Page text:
Errors at Vermont Yankee Reported to the NRC
Recently, Vermont Yankee announced that it had reported two personnel errors to the NRC. The first error occurred during the refueling outage in October. A worker flipped a circuit breaker on the shut-down cooling system, causing the water temperature to rise briefly and an alarm to sound. The plant was off-line at the time. The second error, in December, was taking both of the plants diesel generators out of service at the same time. This error (the generators were not in use) lasted for about 2 minutes before the mistake was noticed and corrected. As the NRC spokesman noted: Vermont Yankee has other backup systems as well (as the generators), including batteries and a tie to a nearby hydroelectric plant.
Naturally, the opponents have commented. In the Rutland Herald, Ray Shadis was quoted: “They were Homer Simpson moments...The two screw-ups are part of a continuum of ongoing, goofy, inexplicable stuff”. Shadis further noted that he expected the next three months to be the most dangerous in the plant's forty years of operation. In the same article, Arnie Gundersen said that the Public Oversight Panel (he was a member) identified similar issues three years ago.
Yesterday, the Vermont State Nuclear Advisory Panel (VSNAP) met in Vernon, Vermont. The mission of this panel has never been clear to me. According the VSNAP web page, it "considers issues" and writes an annual report to the governor and the legislature. At VSNAP meetings, most of the meeting time is spent on public comments. Vermont Yankee opponents generally show up in force. One of the public comments about the plant was from George Harvey, as reported in the Brattleboro Reformer. "These people have a history of lying....They’re clearly operating out of self-interest. They’re not interested in our making informed decisions, they’re only interested in making money."
Neither Howard Shaffer nor I could attend the VSNAP meeting, due to other obligations. However, Howard sent VSNAP the testimony below, which I am very happy to share.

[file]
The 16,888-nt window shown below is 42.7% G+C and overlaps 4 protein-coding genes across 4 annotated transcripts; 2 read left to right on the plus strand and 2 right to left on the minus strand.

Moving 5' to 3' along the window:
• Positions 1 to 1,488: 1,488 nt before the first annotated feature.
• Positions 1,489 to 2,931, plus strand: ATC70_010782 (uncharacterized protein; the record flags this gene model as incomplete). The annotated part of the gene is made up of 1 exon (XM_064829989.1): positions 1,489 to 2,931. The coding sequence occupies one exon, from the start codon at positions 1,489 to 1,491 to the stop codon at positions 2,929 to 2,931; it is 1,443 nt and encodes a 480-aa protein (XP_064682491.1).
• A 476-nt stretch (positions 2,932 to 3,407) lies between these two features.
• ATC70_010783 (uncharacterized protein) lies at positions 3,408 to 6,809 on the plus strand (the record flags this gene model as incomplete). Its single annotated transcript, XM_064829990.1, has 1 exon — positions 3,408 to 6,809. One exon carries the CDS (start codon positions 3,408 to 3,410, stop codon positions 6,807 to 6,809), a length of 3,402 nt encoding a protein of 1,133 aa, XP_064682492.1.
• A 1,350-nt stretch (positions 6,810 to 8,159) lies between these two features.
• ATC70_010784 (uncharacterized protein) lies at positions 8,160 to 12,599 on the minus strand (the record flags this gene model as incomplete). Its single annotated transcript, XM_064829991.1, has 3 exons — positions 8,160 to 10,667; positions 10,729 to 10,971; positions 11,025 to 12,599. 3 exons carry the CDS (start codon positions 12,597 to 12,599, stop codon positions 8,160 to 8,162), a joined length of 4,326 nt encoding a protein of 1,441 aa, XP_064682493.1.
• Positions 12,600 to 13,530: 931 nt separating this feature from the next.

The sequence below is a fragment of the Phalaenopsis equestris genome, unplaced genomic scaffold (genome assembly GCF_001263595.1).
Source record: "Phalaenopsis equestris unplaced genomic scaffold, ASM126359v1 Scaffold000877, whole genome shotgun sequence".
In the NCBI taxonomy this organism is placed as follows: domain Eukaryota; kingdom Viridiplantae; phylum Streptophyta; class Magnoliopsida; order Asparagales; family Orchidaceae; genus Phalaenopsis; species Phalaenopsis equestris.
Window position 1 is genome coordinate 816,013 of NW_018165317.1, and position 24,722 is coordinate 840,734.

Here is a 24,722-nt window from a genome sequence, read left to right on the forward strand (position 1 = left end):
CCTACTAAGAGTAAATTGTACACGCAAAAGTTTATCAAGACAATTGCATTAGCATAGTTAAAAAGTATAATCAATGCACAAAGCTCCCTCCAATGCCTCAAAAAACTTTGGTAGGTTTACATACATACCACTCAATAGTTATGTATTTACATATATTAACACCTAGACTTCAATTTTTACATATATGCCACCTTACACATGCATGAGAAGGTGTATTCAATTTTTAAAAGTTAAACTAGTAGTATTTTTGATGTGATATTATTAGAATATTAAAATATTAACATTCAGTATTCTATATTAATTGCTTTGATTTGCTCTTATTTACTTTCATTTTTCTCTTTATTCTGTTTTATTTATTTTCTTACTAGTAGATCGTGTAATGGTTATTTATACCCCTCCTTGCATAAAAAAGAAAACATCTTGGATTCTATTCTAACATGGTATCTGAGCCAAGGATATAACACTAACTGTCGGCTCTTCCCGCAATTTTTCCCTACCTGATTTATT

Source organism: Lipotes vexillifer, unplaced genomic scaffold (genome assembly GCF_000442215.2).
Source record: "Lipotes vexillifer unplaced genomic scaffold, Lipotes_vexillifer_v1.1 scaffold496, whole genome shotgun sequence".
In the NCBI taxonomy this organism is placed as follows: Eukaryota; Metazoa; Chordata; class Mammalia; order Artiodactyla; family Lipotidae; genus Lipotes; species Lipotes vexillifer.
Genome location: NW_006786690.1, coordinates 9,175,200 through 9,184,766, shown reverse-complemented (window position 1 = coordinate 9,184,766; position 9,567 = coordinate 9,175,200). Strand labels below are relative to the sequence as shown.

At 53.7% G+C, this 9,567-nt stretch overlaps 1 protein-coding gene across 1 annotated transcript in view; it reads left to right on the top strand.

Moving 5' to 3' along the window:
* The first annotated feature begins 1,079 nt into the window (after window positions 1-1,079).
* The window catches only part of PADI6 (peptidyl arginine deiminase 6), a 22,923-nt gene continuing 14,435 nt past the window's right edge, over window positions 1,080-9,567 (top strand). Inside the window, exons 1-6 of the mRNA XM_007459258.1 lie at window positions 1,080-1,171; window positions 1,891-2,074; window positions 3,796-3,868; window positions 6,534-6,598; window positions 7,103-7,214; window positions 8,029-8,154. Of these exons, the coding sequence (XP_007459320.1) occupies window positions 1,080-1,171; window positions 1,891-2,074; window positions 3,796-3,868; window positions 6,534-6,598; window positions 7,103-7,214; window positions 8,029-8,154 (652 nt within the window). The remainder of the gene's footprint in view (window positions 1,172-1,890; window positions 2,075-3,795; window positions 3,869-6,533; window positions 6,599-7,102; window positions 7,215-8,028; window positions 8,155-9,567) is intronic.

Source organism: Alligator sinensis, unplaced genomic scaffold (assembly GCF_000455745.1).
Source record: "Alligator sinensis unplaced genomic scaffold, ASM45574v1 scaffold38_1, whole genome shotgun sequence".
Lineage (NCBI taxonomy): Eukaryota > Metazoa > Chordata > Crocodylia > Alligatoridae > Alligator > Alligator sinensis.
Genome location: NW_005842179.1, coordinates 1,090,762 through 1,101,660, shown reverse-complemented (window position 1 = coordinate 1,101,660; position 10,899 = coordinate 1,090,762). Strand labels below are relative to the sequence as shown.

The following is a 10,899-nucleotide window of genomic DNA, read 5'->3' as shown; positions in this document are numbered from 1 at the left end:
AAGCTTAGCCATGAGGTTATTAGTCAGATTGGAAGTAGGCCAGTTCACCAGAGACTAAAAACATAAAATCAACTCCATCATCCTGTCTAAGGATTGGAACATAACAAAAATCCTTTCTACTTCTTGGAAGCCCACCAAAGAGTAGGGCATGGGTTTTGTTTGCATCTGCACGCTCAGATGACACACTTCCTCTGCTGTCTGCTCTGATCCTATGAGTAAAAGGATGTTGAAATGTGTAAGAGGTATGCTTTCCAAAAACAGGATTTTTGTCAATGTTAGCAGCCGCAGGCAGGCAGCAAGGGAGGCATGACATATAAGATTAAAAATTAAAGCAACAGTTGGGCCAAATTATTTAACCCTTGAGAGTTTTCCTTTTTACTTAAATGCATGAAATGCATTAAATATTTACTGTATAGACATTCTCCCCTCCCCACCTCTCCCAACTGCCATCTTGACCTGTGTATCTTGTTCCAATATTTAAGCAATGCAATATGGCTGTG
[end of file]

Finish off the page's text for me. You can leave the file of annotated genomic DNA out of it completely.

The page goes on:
Vermont State Nuclear Advisory Panel
From: Howard Shaffer PE (nuclear) Vermont, NH, MA, IL
Startup Engineer and Support Engineer for Vermont Yankee
The two personnel errors at VY open the discussion to consideration of the initial design of the whole nuclear power program, and all our technologies.
In all my Navy Nuclear power and submarine training it was emphasized that the greatest care is required. You must communicate and double check before taking action. Yet it is acknowledged, and proven by experience, that people make mistakes. Therefore, designs must include backups and consideration of "what ifs."
Nuclear Power Plant Design
In nuclear reactor plant design, of all types, it seems to have been considered that there will be failures of hardware, and people. People include Operators, Managers, and Regulators. In addition, it was believed that in spite of all design, training, and precautions, some day, somewhere, a reactor core would be damaged and melt. The radioactive products were assumed to get out of the vessel and piping. Therefore, a backup was needed. It is the Containment. I call it the "garbage can over the tea kettle." It worked at Three Mile Island. At Fukushima the containments worked for a while, until the lack of cooling for the fuel caused melting and releases. It has been forgotten by the media that the Japanese government ordered an evacuation on the first day of the event, long before releases began.
We, the world nuclear power community, have organizations to communicate lessons learned, in addition to the regulatory agencies. These organizations are the Institute for Nuclear Power Operations in the US, and the World Association of Nuclear Operators. Airplane regulators communicate world wide too.
Comparing nuclear power to perfection is a political ploy. What in human endeavor is perfect? Try comparing airplanes and cars to perfection. The certainty of error is no excuse. Every accident is investigated and lessons learned incorporated. This is true of the flooding after hurricane Irene, the fire in downtown Brattleboro, house fires, plane and train crashes, car accidents, and nuclear power plant accidents and errors. If you are against something politically, compare it to perfection, and demand zero errors.
In my Navy nuclear power training, I had to read the book containing reports of all the errors that had happened to date. By then, 1963, the book was thick. As years went by, the book got too thick to manage. Errors were being repeated. The book was replaced with a manageable volume of the "classic errors." Why were errors repeated? Errors are repeated in spit of all efforts, because people are human. There are always new people, people changing jobs, rules changes, design changes, and time and other pressures.
NRC licensees are required to have a formal program to document, report, investigate, learn from, and take corrective action on, Human Errors. It is always appropriate to ask if any events constitute a pattern.
The nuclear power program, and Vermont Yankee, should be compared to the available alternatives. On this basis, using the measures the EPA uses: deaths, injuries, accidents, and environmental degradation, it appears that in the 1950's Congress made a very wise decision in choosing nuclear power as a replacement for coal.
In a recent press release on the Cross Border Air Pollution Regulations, the EPA stated that:
Pollution from Coal Burning is responsible EVERY YEAR for
34, 000 early deaths due to asthma
$280 billion in health costs
15,000 non fatal heart attacks
19,000 acute bronchitis cases
400,000 cases of aggravated asthma
1.8 million sick days